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Home / India / Rabies deaths in Kerala not due to ineffective vaccines: Central team to health ministry

Rabies deaths in Kerala not due to ineffective vaccines: Central team to health ministry

The incidents can be attributed to low awareness in the general community about do's and don'ts in the event of animal bites
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PTI   |   New Delhi   |   Published 18.10.22, 05:27 PM

Rabies deaths in Kerala were not due to vaccines being ineffective, a central team which visited the state to probe the cases has said in its report to the Union health ministry, according to official sources.

Meanwhile, the testing at Kasauli is also complete and states that the vaccines are effective, the sources said.

The report stated that majority of deaths were preventable and could be attributed due to low awareness in the general community about do's and don'ts in the event of animal bites, the sources said.

There has been delay in seeking time and appropriate animal bite management in the cases examined which might be attributed to not recognising the importance of timely and full rabies post exposure prophylaxis. Intensive information education and communication activities are required for all target audiences about do's and don'ts for animal bites management, the committee has recommended, they said.

Deaths are also attributed to proper wound washing facility at animal bite management facilities even at tertiary care level and limited availability of ARV/ARS at peripheral health facility as only 30 per cent PHC and UHC were having ARV available and 3.5 per cent of all facilities were having ARS.

"None of the deaths could be attributed to vaccine/RIG quality, the report said," an official source said.

Kerala has reported a consistent increase in incidents of animal (mostly dogs) bites and subsequent deaths due to rabies over the last six years.

In 2022, the number of deaths (21) reached almost two times till date as compared to the total deaths in the year 2021. The most recent death is of 12-year-old girl who died due to rabies infection in Pathanamthitta district following three doses vaccination and has gained significant media attention.

To undertake a complete clinico-epidemiological investigation of all 21 mortalities in 2022, a central team comprising officials from National Centre for Disease Control (NCDC) was deputed to Kerala last month.

The sources said that the team scrutinised thoroughly all case records of the deceased for presenting clinical symptoms, type of exposure, vaccination history, laboratory test done for rabies.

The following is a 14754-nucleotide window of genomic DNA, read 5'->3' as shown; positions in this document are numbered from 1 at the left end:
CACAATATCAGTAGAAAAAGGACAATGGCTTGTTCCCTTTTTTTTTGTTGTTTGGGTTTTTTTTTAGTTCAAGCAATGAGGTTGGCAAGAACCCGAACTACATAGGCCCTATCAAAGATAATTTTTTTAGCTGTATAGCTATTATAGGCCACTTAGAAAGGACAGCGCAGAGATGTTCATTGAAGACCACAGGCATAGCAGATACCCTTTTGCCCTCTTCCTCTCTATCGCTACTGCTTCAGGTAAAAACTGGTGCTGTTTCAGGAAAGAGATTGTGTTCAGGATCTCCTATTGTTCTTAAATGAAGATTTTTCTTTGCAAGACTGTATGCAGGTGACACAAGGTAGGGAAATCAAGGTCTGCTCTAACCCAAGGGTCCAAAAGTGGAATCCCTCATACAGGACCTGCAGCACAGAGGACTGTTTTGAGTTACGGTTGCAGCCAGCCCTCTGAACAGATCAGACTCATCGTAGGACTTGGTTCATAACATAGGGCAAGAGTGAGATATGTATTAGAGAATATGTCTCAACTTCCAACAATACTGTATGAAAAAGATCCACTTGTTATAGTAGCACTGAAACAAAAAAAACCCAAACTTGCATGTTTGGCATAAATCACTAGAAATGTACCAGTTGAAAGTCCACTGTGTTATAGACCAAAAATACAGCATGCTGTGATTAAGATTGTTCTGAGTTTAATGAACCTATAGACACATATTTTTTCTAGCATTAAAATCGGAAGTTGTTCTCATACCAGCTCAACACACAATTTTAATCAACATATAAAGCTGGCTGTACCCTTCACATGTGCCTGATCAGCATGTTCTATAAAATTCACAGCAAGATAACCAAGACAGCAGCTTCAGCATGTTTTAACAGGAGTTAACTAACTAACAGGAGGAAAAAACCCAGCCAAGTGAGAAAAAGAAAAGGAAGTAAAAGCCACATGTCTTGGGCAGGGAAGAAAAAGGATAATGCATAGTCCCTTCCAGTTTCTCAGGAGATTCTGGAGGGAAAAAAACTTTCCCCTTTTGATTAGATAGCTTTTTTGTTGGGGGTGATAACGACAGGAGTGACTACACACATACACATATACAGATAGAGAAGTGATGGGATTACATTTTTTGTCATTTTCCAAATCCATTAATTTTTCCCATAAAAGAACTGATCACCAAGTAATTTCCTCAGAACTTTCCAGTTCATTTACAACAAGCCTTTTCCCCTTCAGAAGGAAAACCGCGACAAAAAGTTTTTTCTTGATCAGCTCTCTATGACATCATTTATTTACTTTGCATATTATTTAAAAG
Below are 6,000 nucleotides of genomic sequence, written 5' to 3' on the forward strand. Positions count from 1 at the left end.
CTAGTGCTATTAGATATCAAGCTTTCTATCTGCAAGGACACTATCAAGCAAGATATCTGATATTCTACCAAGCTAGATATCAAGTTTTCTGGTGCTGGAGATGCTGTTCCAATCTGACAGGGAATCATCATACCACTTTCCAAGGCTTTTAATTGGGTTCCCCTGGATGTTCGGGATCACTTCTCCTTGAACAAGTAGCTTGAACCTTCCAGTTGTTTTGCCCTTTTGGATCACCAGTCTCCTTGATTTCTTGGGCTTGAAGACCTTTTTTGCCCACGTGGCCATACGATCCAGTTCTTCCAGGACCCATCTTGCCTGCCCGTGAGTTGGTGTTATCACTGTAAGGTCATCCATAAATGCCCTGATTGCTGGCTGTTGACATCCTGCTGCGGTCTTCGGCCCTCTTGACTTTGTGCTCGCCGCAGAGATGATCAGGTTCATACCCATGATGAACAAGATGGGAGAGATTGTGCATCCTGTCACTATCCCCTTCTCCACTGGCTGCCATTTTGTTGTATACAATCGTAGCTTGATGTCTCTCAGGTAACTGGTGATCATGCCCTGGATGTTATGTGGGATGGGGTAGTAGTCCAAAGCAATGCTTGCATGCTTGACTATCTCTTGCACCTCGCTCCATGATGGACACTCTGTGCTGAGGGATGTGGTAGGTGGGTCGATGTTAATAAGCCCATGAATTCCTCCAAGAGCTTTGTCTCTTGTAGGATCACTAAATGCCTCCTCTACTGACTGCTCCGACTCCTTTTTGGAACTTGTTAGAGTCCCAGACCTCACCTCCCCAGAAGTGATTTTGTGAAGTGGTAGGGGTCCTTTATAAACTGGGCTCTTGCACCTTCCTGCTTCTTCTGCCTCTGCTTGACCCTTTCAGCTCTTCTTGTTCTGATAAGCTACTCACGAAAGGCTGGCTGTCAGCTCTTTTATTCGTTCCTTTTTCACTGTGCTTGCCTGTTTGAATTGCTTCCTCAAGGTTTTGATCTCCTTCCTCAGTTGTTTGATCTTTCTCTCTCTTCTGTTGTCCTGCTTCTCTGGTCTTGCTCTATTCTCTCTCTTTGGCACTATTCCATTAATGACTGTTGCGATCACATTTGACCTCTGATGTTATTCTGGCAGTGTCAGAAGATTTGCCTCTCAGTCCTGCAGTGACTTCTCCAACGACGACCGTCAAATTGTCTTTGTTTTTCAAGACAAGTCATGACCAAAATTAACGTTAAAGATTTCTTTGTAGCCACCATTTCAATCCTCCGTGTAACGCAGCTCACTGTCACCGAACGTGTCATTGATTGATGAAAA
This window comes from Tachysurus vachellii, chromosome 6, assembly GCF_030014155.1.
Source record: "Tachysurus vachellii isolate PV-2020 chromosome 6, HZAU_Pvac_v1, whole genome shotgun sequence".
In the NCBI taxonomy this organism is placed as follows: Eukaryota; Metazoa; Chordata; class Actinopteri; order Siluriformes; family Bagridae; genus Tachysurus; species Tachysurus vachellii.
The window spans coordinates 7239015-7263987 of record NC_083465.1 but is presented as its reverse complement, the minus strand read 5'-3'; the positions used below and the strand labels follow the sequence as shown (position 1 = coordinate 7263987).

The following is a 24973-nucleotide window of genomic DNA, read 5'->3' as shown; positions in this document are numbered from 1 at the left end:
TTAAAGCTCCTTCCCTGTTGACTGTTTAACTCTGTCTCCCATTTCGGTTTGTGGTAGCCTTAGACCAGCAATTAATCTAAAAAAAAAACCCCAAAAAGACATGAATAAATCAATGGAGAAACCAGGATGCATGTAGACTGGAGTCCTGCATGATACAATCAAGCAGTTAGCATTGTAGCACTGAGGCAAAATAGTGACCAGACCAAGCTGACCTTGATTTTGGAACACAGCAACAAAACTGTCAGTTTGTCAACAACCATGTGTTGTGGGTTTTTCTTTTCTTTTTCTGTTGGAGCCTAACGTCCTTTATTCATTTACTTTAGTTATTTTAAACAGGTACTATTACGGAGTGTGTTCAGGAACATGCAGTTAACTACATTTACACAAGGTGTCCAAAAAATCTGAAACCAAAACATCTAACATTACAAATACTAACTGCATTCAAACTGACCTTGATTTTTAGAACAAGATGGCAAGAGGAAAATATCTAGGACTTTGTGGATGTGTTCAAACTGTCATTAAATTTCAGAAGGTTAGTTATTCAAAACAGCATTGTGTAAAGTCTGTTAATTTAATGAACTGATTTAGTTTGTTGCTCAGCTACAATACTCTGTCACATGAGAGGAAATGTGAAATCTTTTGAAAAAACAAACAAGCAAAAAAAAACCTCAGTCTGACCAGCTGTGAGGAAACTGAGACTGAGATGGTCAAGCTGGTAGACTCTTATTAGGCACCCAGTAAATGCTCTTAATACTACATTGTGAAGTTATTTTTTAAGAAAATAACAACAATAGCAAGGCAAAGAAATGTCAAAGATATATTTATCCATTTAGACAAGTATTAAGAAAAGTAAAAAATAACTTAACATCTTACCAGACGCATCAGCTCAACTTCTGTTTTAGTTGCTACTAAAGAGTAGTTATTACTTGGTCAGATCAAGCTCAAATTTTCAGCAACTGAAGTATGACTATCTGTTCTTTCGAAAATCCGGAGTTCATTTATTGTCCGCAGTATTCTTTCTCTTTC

The team visited Government Medical College, Trivandrum, State Institute of Animal Disease (SIAD), Pallode, Kerala Medical Services Corporation Ltd Trivandrum to know the ARV /ARS stock situation , State Public and Clinical Health Laboratory and debriefed Director Animal Husbandry and Principal Secretary (Health) of Kerala.

The investigation revealed a history of dog bite exposure in 16 out of 20 cases, A total of six cases with history of exposure, died despite vaccination, on detailed investigation, out these six cases, three had fatal exposure and died even before completion of vaccination schedule, official sources said.

One case with fatal exposure had five hours delay in getting RIG due to non-availability at a nearby health facility.

One case was defaulter for vaccination and another case was again with significant delay in seeking treatment (vaccinated after onset of symptom, the source said.

Ten cases with history of exposure died due to no vaccination . In 4 cases with no obvious history of exposure or may be these cases were not able to recognise/recall the exposure and hence not vaccinated and presented to the health facility after onset of symptoms. Out of these 4 cases, one case had history of CAD and one case had history of multiple substance abuse and alcohol addiction.

"Significant knowledge gap among health care professional regarding decision to treat different categories of animal bite victims, case diagnosis, laboratory aspects such as optimum sample in Antemortem and post-mortem cases also need to be addressed through capacity building," the official source said quoting the report.

"The lack of initiatives and timely intervention by veterinary counterpart despite the Supreme Court directions way back in 2016 in managing stray dog menace is pertinent to mention here," the source said referring to the report.

The team recommended for IEC activities, provision of ARV/ARS at all health facilities, strengthening of laboratories and use of standard protocols, capacity building and periodic refresher training of physicians, strengthening of rabies inpatient facilities , strengthening of intersectoral coordination and strategic planning for formulation of State Action Plan for Rabies Elimination on line of National Action Plan for Dog Mediated Rabies Elimination by 2030 by One Health Approach.



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